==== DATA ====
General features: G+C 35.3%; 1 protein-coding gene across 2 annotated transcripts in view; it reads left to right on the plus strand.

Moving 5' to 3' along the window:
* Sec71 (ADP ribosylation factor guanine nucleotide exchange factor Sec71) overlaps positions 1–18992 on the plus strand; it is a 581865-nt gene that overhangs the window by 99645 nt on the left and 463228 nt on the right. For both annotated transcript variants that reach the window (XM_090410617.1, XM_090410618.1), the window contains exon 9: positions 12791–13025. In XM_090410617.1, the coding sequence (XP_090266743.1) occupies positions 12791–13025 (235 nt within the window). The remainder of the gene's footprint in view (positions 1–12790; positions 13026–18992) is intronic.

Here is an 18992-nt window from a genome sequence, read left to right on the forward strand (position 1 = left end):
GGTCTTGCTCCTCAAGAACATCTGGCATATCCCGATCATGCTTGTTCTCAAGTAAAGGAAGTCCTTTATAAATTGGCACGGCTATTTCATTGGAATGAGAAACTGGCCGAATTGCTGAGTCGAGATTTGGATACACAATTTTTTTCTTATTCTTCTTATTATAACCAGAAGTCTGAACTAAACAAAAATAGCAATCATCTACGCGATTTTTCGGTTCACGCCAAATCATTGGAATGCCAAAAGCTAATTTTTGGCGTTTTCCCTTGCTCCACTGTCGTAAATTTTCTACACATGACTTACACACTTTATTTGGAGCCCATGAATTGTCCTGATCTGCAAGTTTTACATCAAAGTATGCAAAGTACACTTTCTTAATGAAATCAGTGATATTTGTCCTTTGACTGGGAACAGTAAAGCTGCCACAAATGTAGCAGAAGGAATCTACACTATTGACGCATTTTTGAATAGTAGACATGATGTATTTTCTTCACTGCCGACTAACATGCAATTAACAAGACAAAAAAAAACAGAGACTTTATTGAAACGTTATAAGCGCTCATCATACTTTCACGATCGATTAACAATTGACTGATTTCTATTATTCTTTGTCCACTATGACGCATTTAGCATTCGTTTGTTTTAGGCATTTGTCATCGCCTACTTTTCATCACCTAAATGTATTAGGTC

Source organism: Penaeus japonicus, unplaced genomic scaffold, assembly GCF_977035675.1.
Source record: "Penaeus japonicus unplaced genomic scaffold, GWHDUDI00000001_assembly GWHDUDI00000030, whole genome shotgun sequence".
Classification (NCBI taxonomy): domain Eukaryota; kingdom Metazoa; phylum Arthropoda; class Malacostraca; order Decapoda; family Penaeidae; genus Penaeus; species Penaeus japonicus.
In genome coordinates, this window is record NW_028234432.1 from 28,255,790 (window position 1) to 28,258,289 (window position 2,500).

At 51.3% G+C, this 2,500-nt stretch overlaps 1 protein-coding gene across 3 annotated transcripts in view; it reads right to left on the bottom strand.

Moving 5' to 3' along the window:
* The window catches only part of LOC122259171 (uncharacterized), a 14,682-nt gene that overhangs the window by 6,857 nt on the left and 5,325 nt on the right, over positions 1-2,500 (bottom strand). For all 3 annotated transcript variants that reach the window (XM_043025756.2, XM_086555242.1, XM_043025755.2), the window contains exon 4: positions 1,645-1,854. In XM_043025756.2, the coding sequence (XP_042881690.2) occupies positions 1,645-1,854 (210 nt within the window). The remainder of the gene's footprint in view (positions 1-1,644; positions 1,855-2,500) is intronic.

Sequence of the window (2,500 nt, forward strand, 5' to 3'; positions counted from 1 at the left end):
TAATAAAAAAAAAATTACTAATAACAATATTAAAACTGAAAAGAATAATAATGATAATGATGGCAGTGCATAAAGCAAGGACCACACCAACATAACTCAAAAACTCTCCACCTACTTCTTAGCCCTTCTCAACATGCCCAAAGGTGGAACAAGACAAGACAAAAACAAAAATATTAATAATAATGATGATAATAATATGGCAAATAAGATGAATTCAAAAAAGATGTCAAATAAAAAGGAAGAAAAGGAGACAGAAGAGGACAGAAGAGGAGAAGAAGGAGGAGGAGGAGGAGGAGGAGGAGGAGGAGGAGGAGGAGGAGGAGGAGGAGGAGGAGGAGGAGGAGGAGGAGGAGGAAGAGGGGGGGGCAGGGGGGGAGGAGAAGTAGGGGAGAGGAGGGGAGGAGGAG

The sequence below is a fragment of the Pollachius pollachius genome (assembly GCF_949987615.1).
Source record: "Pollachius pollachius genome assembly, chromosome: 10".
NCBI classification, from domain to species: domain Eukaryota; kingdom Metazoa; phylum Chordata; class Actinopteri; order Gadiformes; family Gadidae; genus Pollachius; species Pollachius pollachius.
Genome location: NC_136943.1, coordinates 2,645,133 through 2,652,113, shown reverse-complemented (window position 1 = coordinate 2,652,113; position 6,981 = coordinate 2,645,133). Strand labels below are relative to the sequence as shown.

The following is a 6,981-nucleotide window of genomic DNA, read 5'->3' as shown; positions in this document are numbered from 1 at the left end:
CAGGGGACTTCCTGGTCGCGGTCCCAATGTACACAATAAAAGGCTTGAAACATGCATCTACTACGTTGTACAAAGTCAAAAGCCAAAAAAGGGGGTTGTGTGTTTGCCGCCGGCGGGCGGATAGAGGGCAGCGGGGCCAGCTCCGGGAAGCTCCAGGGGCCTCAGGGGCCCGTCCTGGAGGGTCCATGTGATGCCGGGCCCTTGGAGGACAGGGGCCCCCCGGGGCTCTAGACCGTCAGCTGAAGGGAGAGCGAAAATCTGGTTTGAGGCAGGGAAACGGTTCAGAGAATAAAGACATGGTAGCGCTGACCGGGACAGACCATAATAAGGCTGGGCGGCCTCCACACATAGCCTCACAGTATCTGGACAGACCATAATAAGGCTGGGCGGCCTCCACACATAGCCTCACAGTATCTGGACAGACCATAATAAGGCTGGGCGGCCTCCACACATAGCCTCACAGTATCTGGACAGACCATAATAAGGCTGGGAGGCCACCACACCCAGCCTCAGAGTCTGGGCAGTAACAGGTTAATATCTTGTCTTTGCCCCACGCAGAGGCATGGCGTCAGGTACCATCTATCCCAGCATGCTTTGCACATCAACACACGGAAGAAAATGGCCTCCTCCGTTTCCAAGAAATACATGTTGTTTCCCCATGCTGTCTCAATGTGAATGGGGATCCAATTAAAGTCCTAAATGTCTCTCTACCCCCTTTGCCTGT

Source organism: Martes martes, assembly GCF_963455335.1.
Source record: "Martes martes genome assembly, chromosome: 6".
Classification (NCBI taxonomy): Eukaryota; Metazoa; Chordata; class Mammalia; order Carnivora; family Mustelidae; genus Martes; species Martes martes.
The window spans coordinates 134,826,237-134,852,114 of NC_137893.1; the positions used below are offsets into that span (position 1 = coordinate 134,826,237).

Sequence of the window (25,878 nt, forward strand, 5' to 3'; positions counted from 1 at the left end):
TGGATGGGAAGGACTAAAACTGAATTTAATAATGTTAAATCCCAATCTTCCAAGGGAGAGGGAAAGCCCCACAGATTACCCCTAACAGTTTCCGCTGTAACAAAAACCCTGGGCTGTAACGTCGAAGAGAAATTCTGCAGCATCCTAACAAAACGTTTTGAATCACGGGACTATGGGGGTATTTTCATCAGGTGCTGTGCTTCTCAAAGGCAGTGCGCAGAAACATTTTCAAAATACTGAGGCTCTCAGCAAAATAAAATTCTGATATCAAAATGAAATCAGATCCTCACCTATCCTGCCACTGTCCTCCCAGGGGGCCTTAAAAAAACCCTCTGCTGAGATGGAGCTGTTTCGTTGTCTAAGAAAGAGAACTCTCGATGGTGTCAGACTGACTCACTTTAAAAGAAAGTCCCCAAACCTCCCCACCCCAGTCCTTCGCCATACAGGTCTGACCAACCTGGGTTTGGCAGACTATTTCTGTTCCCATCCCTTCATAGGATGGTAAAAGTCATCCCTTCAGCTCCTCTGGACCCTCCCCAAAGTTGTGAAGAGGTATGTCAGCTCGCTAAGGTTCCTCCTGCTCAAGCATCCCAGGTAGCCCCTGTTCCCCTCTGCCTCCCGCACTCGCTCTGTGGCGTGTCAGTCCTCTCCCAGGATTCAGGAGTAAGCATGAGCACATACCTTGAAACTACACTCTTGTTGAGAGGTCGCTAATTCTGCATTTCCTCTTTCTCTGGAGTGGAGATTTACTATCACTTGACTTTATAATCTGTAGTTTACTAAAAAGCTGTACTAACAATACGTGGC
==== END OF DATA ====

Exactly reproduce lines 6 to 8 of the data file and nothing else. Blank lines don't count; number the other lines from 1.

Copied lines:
Source organism: Penaeus japonicus, unplaced genomic scaffold, assembly GCF_977035675.1.
Source record: "Penaeus japonicus unplaced genomic scaffold, GWHDUDI00000001_assembly GWHDUDI00000030, whole genome shotgun sequence".
Classification (NCBI taxonomy): domain Eukaryota; kingdom Metazoa; phylum Arthropoda; class Malacostraca; order Decapoda; family Penaeidae; genus Penaeus; species Penaeus japonicus.